University wants to add a new reason for dismissal – any reason!

Multiple choice question, check all that apply.

Q1. What are the grounds for dismissal at the University of Leeds?

☑ Incapable
☑ Misconduct
☑ Ill-health
☑ Redundancy
 ?  Some [read ‘any’] other substantial reason

The university wants to add a new reason for dismissal ‘some other substantial reason’ to our Statutes, which would make it easier to dismiss people for any reason. For example, a conflict of interest or personality clash, third party pressure, raising insufficient funding, not publishing enough, not having a PhD, or criticising management.
UCU opposes this and we want your views on what to do next.

Members please come to the General Meeting, Tuesday 6 December, 1pm-2pm, Roger Stevens lecture theatre 14.

Non-members please join!

Calling for a £500 thank you for delivering for the university

The University of Leeds is the Times and Sunday Times University of the Year 2017. We’re proud of that, and we’re proud of the excellent work we do here.

The three staff unions – UCU, Unison and Unite – wrote jointly to the Vice-Chancellor to ask for a thank you for all our hard work. We suggested a flat payment of £500 before Christmas would be a welcome way to thank staff for our collective achievement.

The Vice-Chancellor subsequently emailed staff about giving an extra day’s annual leave as a thank you.

If the university management had discussed this idea with us first we could have warned them that many people would be disappointed or even angered by the suggestion (as proved the case) because they already feel they have to not take all of their annual leave each year because of their workloads, or if they do take an extra day the work will still be there for them on their return.

We have discussed the concerns members raised with us with the Vice-Chancellor.

The three unions have agreed to ask all union members to sign a petition requesting a £500 bonus.

Please sign!  You can sign on paper (many copies are circulating) or sign online below:

University of the Year pay reward

To: Sir Alan Langlands

We the undersigned believe it is right to reward hard work. Staff at the University of Leeds have made this institution the number one university in the country. We achieved this despite pay devaluation over several years. We believe we should be rewarded for bringing the University of Leeds to its current celebrated status.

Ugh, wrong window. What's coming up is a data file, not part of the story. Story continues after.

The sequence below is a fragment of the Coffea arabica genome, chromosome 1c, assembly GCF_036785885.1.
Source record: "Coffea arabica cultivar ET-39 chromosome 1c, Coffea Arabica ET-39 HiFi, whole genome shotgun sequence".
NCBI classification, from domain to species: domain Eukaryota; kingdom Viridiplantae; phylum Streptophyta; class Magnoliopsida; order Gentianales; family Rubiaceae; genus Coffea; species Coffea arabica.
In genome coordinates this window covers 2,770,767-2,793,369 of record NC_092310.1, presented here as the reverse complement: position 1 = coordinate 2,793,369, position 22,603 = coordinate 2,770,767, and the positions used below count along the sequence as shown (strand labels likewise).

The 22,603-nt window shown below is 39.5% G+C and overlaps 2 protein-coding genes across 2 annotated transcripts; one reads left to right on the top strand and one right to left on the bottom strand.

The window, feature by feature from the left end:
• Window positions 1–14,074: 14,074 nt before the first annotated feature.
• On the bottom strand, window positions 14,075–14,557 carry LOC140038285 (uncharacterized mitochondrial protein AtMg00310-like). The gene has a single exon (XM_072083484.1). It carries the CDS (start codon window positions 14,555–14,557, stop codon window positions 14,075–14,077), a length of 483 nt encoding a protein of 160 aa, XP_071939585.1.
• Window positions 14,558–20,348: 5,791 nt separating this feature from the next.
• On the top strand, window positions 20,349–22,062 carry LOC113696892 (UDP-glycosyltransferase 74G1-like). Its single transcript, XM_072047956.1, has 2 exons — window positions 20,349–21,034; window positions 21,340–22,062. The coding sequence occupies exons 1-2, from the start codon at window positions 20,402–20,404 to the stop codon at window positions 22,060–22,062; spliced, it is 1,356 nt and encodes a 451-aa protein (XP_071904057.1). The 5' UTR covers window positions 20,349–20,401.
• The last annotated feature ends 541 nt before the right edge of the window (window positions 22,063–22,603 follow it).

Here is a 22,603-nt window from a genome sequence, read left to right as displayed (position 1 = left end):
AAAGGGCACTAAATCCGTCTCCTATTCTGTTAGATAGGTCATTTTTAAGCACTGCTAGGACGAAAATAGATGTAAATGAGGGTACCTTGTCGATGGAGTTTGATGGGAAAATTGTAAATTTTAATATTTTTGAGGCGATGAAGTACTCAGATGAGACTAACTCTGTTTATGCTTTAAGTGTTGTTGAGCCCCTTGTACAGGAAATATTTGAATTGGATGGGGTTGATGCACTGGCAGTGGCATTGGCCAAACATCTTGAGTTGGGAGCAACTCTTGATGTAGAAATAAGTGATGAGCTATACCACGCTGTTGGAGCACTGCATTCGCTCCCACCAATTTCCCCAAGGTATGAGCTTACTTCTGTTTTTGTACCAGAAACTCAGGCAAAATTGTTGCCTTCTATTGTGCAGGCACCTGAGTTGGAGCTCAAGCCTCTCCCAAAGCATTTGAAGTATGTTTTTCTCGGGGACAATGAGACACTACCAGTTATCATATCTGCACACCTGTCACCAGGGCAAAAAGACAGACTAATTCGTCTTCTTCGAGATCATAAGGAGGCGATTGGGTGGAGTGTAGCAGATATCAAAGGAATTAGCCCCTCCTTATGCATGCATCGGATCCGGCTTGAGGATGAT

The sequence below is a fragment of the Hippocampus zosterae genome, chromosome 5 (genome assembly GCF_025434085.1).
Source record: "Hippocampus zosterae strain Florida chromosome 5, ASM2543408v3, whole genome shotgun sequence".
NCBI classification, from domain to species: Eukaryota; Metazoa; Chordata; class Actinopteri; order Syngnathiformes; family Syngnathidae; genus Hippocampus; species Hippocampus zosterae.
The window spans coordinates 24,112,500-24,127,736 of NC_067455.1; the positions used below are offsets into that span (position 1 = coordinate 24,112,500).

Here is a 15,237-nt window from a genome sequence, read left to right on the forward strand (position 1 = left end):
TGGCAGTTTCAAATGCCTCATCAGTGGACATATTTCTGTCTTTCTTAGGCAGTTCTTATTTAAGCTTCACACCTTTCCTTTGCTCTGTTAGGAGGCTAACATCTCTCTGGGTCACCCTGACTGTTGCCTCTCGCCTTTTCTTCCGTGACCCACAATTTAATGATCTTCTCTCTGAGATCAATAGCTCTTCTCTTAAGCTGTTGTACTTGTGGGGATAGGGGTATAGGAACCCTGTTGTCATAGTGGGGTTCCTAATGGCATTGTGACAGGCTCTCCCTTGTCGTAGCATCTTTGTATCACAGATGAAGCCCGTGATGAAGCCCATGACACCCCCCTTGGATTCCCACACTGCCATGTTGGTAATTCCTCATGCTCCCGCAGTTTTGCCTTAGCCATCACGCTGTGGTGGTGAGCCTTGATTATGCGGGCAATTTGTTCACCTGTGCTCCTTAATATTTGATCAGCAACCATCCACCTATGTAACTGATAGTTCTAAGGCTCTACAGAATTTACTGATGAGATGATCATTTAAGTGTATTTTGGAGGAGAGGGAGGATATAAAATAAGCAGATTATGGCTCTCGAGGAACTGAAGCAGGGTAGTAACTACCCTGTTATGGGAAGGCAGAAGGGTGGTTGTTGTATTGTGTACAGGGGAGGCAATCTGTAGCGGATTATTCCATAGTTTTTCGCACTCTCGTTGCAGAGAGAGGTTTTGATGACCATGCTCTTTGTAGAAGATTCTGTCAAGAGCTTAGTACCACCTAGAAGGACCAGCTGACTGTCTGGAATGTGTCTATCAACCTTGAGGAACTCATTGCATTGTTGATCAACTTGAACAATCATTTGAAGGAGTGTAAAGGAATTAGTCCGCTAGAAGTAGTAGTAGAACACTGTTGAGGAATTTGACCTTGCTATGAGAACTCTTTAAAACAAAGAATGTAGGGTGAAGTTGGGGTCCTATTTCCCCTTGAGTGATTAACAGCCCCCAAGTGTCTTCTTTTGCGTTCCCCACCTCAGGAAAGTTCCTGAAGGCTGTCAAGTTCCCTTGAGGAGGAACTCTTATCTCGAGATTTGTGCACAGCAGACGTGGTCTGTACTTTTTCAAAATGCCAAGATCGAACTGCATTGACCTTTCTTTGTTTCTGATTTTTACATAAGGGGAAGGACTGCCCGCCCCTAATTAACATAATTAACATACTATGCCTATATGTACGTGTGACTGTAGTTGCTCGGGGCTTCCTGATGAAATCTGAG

We welcome the offer of an extra day of annual leave, but we know that some members of staff struggle to take the leave they are already allocated, already work while on annual leave, or would come back to find their work still waiting them on their return.

With the support of the three recognised campus trade unions, we ask that all staff, across the board, are given a bonus of £500 in time for Christmas, either in their salary or via BACS transfer. We know this university is in a healthy financial position and could afford more than this, but we believe that £500 represents a fair thank you for this achievement, as it did at other institutions who gained the same status.


51 signatures

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Free Movement motion passed

The motion below was passed unanimously at the Leeds UCU General Meeting on 29th September:

“The UCU local association notes that existing UCU policy on migration and labour markets recognises the social, cultural and economic value of migration and opposes all forms of racism and the Points-Based Immigration Scheme. By approving motion 5 at the last congress 2016, UCU has asserted its commitment to “campaign with other trade unions, NUS and community groups for the overthrow of restrictive legislation which affects international students and staff and no change in the immigration status of EU residents if UK leaves EU (point 7: “Treatment of international staff and students at the last UCU congress”). This policy, however, does not explicitly refer to a commitment to defend the free movement of labour, including for all workers in higher education.

The UCU local association further notes that the existing free movement of labour within the European Economic Area (EEA) is seriously threatened by the EU referendum vote to leave. If this is ended, EEA staff will be drawn under the Points-Based Immigration Scheme, meaning that they will be subject to the same continual visa restrictions, employer-sponsorship arrangements, and monitoring mechanisms that our international colleagues already face. Similar barriers will likely be placed on UK nationals living in or moving to the EEA.

The UCU local association believes that the end of freedom of movement of labour would represent a significant worsening of the condition of present and future EEA staff in the UK. Any restrictions on freedom of movement of labour, and our right to work without discrimination based on nationality, will put increasing competitive pressure on EEA staff, and thus affect staff as a whole and weaken our union. It will also have a detrimental effect on the educational experience and academic life, which are critically enriched by the intellectual and cultural contribution made by the international staff and students.